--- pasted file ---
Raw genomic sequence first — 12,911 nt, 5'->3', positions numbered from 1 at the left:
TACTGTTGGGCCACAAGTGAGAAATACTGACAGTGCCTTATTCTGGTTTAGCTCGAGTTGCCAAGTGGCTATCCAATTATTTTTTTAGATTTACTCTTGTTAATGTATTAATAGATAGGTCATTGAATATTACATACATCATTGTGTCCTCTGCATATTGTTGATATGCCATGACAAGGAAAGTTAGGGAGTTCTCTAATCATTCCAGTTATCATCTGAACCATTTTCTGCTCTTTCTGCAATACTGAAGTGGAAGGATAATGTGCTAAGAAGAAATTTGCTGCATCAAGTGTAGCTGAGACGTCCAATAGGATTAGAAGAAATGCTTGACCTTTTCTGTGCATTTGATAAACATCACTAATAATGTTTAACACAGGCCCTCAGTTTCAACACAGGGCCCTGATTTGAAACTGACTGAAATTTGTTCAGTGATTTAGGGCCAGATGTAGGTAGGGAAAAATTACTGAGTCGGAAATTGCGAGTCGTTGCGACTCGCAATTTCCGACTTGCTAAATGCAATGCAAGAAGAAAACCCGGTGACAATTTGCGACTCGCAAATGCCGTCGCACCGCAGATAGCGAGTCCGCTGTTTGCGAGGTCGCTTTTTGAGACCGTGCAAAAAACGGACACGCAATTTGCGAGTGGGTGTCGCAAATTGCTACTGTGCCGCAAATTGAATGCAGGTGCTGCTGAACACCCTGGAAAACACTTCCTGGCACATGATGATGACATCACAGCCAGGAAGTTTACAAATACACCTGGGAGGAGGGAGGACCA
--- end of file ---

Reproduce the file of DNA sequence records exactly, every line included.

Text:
Raw genomic sequence first — 12,911 nt, 5'->3', positions numbered from 1 at the left:
TACTGTTGGGCCACAAGTGAGAAATACTGACAGTGCCTTATTCTGGTTTAGCTCGAGTTGCCAAGTGGCTATCCAATTATTTTTTTAGATTTACTCTTGTTAATGTATTAATAGATAGGTCATTGAATATTACATACATCATTGTGTCCTCTGCATATTGTTGATATGCCATGACAAGGAAAGTTAGGGAGTTCTCTAATCATTCCAGTTATCATCTGAACCATTTTCTGCTCTTTCTGCAATACTGAAGTGGAAGGATAATGTGCTAAGAAGAAATTTGCTGCATCAAGTGTAGCTGAGACGTCCAATAGGATTAGAAGAAATGCTTGACCTTTTCTGTGCATTTGATAAACATCACTAATAATGTTTAACACAGGCCCTCAGTTTCAACACAGGGCCCTGATTTGAAACTGACTGAAATTTGTTCAGTGATTTAGGGCCAGATGTAGGTAGGGAAAAATTACTGAGTCGGAAATTGCGAGTCGTTGCGACTCGCAATTTCCGACTTGCTAAATGCAATGCAAGAAGAAAACCCGGTGACAATTTGCGACTCGCAAATGCCGTCGCACCGCAGATAGCGAGTCCGCTGTTTGCGAGGTCGCTTTTTGAGACCGTGCAAAAAACGGACACGCAATTTGCGAGTGGGTGTCGCAAATTGCTACTGTGCCGCAAATTGAATGCAGGTGCTGCTGAACACCCTGGAAAACACTTCCTGGCACATGATGATGACATCACAGCCAGGAAGTTTACAAATACACCTGGGAGGAGGGAGGACCA